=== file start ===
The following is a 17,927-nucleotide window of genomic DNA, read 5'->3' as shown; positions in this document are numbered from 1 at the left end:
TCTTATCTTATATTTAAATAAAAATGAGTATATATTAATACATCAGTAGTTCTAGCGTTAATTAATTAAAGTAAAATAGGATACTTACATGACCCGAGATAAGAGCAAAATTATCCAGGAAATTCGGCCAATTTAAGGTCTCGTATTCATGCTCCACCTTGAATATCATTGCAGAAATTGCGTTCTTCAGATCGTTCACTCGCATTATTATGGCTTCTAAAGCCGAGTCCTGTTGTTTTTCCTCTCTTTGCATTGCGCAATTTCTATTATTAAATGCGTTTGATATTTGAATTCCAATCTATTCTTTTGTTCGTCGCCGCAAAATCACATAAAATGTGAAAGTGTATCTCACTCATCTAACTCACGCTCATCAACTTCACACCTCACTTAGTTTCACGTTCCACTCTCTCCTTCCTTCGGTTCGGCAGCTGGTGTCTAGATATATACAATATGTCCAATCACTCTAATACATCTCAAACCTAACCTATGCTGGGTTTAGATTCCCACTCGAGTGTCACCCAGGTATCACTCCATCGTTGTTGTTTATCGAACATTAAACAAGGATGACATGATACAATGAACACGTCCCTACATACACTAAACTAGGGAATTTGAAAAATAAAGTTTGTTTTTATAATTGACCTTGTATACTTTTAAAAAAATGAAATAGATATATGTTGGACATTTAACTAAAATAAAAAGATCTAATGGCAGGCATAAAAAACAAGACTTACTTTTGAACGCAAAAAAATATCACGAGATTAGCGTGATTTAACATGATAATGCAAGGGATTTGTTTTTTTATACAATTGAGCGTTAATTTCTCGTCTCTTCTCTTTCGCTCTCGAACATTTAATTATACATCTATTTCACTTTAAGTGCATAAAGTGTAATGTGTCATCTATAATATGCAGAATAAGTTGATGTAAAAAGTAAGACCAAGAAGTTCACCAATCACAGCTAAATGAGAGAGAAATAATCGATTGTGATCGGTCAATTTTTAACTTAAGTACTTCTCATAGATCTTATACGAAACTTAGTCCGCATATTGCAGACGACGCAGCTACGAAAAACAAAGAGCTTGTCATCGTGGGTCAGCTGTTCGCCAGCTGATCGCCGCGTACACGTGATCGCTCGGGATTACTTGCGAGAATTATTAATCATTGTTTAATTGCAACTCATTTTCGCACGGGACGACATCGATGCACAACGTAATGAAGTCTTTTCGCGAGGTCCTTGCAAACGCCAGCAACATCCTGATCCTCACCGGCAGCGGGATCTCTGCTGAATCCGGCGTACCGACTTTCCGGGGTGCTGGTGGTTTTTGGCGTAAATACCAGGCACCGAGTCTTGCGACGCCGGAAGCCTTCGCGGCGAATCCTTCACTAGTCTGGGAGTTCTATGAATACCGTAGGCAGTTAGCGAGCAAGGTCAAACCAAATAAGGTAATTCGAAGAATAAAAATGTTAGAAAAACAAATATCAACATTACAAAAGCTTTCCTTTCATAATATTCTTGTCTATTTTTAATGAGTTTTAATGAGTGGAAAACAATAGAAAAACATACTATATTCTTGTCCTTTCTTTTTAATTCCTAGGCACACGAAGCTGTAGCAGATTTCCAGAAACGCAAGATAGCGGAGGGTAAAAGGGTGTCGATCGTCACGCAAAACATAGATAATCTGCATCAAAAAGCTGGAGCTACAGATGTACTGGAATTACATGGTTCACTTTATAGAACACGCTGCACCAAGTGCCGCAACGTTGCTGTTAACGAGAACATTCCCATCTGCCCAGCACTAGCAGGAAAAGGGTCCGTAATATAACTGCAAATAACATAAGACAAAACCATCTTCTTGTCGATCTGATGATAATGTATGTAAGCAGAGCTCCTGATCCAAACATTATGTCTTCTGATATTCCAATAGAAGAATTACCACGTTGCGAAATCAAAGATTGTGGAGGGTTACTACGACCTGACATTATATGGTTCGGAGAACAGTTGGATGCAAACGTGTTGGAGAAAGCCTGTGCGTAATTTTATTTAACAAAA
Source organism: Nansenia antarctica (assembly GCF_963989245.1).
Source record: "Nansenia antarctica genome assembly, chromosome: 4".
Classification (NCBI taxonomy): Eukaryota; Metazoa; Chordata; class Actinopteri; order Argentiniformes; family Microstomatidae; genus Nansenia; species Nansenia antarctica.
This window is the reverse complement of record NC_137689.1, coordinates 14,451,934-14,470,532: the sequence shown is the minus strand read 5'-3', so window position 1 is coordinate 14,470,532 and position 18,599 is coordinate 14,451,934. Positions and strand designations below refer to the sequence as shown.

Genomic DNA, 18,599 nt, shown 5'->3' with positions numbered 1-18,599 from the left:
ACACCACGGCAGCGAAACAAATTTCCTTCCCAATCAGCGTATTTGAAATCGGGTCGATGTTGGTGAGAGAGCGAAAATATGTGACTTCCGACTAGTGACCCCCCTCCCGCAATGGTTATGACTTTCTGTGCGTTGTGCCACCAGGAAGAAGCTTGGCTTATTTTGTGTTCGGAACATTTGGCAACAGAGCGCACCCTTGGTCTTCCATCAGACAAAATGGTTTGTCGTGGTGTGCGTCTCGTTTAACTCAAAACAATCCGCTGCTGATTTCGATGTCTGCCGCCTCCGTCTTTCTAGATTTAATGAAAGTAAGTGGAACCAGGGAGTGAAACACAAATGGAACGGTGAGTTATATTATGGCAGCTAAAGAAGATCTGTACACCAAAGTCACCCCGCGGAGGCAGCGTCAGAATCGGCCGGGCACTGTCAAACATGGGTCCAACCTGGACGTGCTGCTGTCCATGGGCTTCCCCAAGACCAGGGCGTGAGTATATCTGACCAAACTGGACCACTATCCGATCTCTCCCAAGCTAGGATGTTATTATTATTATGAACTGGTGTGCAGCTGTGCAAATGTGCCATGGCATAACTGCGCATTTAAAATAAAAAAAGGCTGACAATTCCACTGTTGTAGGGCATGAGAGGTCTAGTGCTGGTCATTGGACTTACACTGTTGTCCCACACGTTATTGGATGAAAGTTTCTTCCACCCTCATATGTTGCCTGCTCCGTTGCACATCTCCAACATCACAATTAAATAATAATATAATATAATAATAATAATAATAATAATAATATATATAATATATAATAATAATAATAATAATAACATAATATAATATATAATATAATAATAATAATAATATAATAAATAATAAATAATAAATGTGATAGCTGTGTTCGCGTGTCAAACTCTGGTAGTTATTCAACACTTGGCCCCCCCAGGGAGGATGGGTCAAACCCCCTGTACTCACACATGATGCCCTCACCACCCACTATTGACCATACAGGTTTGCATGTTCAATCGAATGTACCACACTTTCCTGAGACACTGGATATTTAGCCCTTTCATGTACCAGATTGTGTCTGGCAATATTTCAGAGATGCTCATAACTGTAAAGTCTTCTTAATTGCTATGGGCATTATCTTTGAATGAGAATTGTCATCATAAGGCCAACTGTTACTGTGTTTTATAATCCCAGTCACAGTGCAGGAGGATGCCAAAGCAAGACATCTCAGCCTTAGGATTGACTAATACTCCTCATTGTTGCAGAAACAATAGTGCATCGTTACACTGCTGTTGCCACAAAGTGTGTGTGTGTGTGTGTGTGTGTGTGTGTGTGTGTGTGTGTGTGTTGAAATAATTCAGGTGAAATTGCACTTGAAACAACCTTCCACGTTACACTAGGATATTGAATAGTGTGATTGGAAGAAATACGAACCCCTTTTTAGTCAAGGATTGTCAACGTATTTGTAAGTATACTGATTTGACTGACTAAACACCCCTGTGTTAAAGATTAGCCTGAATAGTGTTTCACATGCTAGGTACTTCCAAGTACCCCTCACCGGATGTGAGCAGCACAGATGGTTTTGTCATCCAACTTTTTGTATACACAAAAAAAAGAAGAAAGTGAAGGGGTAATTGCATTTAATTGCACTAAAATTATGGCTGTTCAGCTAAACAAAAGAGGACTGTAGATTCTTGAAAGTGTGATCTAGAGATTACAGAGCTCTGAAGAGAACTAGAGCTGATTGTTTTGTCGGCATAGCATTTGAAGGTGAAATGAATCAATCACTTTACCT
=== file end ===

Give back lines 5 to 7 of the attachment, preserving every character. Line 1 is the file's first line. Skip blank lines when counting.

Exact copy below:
Classification (NCBI taxonomy): Eukaryota; Metazoa; Chordata; class Actinopteri; order Argentiniformes; family Microstomatidae; genus Nansenia; species Nansenia antarctica.
This window is the reverse complement of record NC_137689.1, coordinates 14,451,934-14,470,532: the sequence shown is the minus strand read 5'-3', so window position 1 is coordinate 14,470,532 and position 18,599 is coordinate 14,451,934. Positions and strand designations below refer to the sequence as shown.

Genomic DNA, 18,599 nt, shown 5'->3' with positions numbered 1-18,599 from the left: